The Discovery Expedition

1901 – 1904

Born in Devon in 1868, Robert Falcon Scott came from a seafaring family, making his first voyage at the age of 13. In 1900 he successfully volunteered to lead an expedition to the Antarctic, funded by the Royal Geographic Society and the Royal Navy. This expedition was named ‘The National Antarctic Expedition’ and scheduled to set sail in 1901, on the specially commissioned vessel RRS Discovery.

“I may as well confess that I had no predilection for polar exploration.”

Robert Falcon Scott, The Voyage of the Discovery

The Discovery set sail from Dundee on 31st July 1901,on course for Antarctica. The wooden sailing ship was 172 feet long and 34 feet wide, and unladen the ship weighed 458 tons. Ernest Shackleton, who would soon make a name for himself, was also present on this voyage.

The RRS Discovery

The RRS Discovery

Robert Falcon Scott

Robert Falcon Scott “Scott of the Antarctic”

Whilst the main purpose of the expedition was scientific, an attempt was made to sledge as far south into the continent as possible. A sledging party of Scott, Edward Wilson and Ernest Shackleton set out on November 2nd 1902. The men used dogs to pull sledges of supplies but they didn’t have experience with these animals, and had little success. Food brought for the dogs spoiled during the journey and the malnourished dogs became too weak to pull the sledges. Instead of using them for meat, they were left to run along behind.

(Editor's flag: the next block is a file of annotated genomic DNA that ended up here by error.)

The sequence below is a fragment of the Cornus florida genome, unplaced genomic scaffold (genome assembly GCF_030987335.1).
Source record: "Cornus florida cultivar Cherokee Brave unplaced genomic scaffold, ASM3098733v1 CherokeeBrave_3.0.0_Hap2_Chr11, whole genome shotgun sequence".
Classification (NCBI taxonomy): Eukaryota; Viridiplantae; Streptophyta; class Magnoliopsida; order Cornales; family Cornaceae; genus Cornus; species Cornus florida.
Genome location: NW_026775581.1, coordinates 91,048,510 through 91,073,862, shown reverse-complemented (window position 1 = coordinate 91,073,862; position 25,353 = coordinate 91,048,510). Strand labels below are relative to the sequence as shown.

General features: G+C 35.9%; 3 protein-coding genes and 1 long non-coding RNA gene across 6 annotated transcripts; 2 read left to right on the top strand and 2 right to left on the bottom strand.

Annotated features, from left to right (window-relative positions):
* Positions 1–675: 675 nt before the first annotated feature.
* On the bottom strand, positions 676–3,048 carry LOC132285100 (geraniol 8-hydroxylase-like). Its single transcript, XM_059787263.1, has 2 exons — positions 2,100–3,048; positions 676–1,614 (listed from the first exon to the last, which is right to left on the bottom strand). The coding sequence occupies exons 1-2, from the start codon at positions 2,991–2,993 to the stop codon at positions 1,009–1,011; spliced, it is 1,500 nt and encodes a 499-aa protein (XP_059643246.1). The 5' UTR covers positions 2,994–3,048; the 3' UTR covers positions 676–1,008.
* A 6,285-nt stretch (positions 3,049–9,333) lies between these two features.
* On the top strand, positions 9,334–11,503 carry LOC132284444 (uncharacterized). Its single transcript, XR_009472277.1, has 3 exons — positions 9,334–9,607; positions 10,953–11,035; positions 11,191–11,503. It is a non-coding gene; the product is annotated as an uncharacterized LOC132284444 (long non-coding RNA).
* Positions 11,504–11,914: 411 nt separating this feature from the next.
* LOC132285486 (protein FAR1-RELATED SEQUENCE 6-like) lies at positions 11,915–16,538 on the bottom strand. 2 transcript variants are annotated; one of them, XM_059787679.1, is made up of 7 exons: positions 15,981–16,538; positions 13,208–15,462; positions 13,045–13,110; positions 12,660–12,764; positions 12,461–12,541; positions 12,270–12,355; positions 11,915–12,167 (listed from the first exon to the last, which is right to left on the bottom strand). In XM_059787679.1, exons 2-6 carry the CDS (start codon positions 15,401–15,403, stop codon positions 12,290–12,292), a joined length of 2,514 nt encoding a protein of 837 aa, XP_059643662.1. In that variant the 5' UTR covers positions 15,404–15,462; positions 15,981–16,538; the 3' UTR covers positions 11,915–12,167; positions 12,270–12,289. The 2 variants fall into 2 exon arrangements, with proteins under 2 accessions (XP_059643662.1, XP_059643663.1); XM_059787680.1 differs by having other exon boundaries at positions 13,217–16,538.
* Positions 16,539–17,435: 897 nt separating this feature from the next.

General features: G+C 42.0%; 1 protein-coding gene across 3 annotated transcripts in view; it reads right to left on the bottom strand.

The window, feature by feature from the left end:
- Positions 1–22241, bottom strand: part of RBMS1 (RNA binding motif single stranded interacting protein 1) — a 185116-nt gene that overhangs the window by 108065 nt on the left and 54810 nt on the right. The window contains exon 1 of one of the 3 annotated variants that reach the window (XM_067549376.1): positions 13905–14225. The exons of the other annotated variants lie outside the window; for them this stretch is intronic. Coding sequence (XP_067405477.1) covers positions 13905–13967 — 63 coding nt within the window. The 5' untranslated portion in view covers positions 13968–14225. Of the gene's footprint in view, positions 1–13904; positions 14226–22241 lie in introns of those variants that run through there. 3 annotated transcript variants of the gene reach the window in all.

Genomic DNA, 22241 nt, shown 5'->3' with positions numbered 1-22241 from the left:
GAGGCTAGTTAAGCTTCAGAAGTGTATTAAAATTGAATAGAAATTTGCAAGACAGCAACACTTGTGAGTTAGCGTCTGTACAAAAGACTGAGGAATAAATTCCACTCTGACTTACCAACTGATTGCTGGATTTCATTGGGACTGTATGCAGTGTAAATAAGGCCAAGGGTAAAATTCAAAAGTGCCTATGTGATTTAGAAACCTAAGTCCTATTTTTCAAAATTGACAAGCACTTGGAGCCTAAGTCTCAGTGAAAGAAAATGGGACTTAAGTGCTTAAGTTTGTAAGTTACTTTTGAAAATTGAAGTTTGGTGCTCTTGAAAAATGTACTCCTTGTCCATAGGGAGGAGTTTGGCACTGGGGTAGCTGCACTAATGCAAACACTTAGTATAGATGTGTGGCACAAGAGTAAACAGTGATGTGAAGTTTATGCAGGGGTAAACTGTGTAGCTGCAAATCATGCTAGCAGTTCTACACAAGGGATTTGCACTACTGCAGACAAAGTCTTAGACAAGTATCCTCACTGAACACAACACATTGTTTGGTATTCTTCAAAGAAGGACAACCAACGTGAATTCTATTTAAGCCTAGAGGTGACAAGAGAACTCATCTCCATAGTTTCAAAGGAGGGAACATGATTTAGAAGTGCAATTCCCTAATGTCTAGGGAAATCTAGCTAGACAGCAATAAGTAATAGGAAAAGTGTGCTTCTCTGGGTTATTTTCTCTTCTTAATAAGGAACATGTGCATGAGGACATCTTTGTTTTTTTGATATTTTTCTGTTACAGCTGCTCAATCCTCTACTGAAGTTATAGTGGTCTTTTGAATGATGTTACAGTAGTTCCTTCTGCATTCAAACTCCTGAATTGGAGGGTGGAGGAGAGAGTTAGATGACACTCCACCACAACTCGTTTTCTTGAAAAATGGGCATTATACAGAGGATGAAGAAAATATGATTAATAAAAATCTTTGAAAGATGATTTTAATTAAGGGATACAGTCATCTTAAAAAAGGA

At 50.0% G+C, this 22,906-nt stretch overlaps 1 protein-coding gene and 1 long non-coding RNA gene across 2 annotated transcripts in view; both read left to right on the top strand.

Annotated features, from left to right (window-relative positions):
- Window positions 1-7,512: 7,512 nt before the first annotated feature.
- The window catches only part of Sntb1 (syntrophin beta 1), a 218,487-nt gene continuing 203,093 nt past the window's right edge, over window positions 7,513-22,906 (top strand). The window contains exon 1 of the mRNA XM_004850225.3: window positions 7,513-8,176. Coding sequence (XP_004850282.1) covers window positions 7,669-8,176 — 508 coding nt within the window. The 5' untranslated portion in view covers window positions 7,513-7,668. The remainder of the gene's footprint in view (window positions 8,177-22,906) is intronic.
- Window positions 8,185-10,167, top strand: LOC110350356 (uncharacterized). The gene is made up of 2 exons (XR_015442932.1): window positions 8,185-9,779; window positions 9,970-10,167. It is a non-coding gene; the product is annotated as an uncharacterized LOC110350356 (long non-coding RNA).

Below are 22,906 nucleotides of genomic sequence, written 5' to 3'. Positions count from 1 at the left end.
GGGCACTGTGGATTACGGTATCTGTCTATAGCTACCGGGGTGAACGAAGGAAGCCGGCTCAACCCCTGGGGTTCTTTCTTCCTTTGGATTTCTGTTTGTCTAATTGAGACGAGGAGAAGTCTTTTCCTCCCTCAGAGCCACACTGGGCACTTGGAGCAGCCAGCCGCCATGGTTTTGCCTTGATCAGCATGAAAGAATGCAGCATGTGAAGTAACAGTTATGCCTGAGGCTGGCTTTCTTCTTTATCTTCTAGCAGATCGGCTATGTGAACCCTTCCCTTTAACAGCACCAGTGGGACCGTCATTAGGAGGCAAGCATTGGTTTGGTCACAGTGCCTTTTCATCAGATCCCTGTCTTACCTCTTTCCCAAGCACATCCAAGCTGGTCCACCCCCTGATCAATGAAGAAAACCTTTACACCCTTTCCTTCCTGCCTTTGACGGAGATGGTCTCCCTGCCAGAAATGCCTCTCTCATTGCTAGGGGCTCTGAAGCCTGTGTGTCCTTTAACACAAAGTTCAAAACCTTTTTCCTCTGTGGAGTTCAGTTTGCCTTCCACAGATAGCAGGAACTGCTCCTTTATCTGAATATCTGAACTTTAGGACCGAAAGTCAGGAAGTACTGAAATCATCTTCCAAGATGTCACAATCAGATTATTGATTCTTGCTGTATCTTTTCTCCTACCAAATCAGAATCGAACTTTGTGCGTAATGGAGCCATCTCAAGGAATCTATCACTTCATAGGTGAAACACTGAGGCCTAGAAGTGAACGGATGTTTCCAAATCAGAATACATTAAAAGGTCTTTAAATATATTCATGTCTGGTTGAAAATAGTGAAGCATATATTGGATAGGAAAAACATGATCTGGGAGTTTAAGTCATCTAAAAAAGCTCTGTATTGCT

The men had been travelling south for 93 days, reaching 82° 17’ south; 300 miles further south than anyone before them. On 31st December 1902 the group made the decision to turn back. Wilson was suffering from snow blindness, and was pulling his sled blindfolded in an attempt to ease the pain caused by light. Shackleton was suffering from scurvy, and all the men were malnourished. They eventually made it back to the crew of the Discovery and their base camp.

Above: Above: Ernest Shackleton, Scott, and Edward Wilson before their march to the South Pole during the Discovery Expedition, 2 Nov 1902

“We are as near spent as three persons can be.”

Robert Falcon Scott

The expedition continued carrying out surveys and scientific explorations. A ship called Morning Morning arrived from New Zealand, bringing supplies and exchanging crew members. Morning left in 1903 before the start of another Antarctic winter, with an invalided Shackleton on board.

The following year, 1904, Morning returned, along with another ship, the Terra Nova, to bring the expedition home. The Discovery, trapped in ice, was 18 miles away from the closest open water. The two relief ships were forced to break their way through the ice using explosives to reach the third ship. The whole crew returned safely, along with the Discovery, which is on permanent public display in Dundee to this day.

Upon his return Scott was heralded a national hero, and was awarded many honors.

This first venture south shaped Scott’s ideas about Antarctic travel, particularly his view of sled dogs. These views would later influence his ill-fated Terra Nova expedition, and his quest for the Pole.